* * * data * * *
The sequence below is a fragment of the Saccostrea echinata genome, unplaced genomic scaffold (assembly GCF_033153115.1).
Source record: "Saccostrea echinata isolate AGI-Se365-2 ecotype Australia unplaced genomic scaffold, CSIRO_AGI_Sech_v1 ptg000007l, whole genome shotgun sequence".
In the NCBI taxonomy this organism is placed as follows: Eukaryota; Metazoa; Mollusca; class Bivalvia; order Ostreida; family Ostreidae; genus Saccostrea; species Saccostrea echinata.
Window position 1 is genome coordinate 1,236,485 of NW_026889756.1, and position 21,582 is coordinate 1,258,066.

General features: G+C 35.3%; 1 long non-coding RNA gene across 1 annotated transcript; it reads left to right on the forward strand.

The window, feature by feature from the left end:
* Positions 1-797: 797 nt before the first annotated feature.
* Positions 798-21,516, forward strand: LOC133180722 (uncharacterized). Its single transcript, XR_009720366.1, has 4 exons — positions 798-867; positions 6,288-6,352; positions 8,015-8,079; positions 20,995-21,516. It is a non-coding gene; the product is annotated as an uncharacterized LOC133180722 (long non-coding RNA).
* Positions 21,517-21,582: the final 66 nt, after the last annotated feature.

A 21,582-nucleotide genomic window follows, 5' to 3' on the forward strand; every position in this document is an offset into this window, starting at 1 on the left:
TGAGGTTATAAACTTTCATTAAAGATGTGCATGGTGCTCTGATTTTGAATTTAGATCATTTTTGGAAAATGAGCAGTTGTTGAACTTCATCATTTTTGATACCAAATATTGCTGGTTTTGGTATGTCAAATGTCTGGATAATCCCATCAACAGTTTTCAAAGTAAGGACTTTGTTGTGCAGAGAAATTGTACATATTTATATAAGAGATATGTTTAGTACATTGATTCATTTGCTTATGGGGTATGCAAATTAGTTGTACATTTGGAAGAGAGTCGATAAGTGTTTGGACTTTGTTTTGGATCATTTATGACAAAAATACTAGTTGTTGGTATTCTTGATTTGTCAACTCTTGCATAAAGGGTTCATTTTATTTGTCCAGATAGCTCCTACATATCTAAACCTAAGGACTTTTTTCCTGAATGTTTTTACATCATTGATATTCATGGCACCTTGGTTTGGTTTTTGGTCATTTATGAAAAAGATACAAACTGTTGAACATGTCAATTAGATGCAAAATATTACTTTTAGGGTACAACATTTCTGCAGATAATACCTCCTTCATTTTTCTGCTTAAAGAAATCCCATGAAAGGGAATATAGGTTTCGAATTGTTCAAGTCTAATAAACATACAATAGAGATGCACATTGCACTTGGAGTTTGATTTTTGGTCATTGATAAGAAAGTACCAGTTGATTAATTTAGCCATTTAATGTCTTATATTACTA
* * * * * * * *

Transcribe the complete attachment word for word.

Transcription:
The sequence below is a fragment of the Saccostrea echinata genome, unplaced genomic scaffold (assembly GCF_033153115.1).
Source record: "Saccostrea echinata isolate AGI-Se365-2 ecotype Australia unplaced genomic scaffold, CSIRO_AGI_Sech_v1 ptg000007l, whole genome shotgun sequence".
In the NCBI taxonomy this organism is placed as follows: Eukaryota; Metazoa; Mollusca; class Bivalvia; order Ostreida; family Ostreidae; genus Saccostrea; species Saccostrea echinata.
Window position 1 is genome coordinate 1,236,485 of NW_026889756.1, and position 21,582 is coordinate 1,258,066.

General features: G+C 35.3%; 1 long non-coding RNA gene across 1 annotated transcript; it reads left to right on the forward strand.

The window, feature by feature from the left end:
* Positions 1-797: 797 nt before the first annotated feature.
* Positions 798-21,516, forward strand: LOC133180722 (uncharacterized). Its single transcript, XR_009720366.1, has 4 exons — positions 798-867; positions 6,288-6,352; positions 8,015-8,079; positions 20,995-21,516. It is a non-coding gene; the product is annotated as an uncharacterized LOC133180722 (long non-coding RNA).
* Positions 21,517-21,582: the final 66 nt, after the last annotated feature.

A 21,582-nucleotide genomic window follows, 5' to 3' on the forward strand; every position in this document is an offset into this window, starting at 1 on the left:
TGAGGTTATAAACTTTCATTAAAGATGTGCATGGTGCTCTGATTTTGAATTTAGATCATTTTTGGAAAATGAGCAGTTGTTGAACTTCATCATTTTTGATACCAAATATTGCTGGTTTTGGTATGTCAAATGTCTGGATAATCCCATCAACAGTTTTCAAAGTAAGGACTTTGTTGTGCAGAGAAATTGTACATATTTATATAAGAGATATGTTTAGTACATTGATTCATTTGCTTATGGGGTATGCAAATTAGTTGTACATTTGGAAGAGAGTCGATAAGTGTTTGGACTTTGTTTTGGATCATTTATGACAAAAATACTAGTTGTTGGTATTCTTGATTTGTCAACTCTTGCATAAAGGGTTCATTTTATTTGTCCAGATAGCTCCTACATATCTAAACCTAAGGACTTTTTTCCTGAATGTTTTTACATCATTGATATTCATGGCACCTTGGTTTGGTTTTTGGTCATTTATGAAAAAGATACAAACTGTTGAACATGTCAATTAGATGCAAAATATTACTTTTAGGGTACAACATTTCTGCAGATAATACCTCCTTCATTTTTCTGCTTAAAGAAATCCCATGAAAGGGAATATAGGTTTCGAATTGTTCAAGTCTAATAAACATACAATAGAGATGCACATTGCACTTGGAGTTTGATTTTTGGTCATTGATAAGAAAGTACCAGTTGATTAATTTAGCCATTTAATGTCTTATATTACTA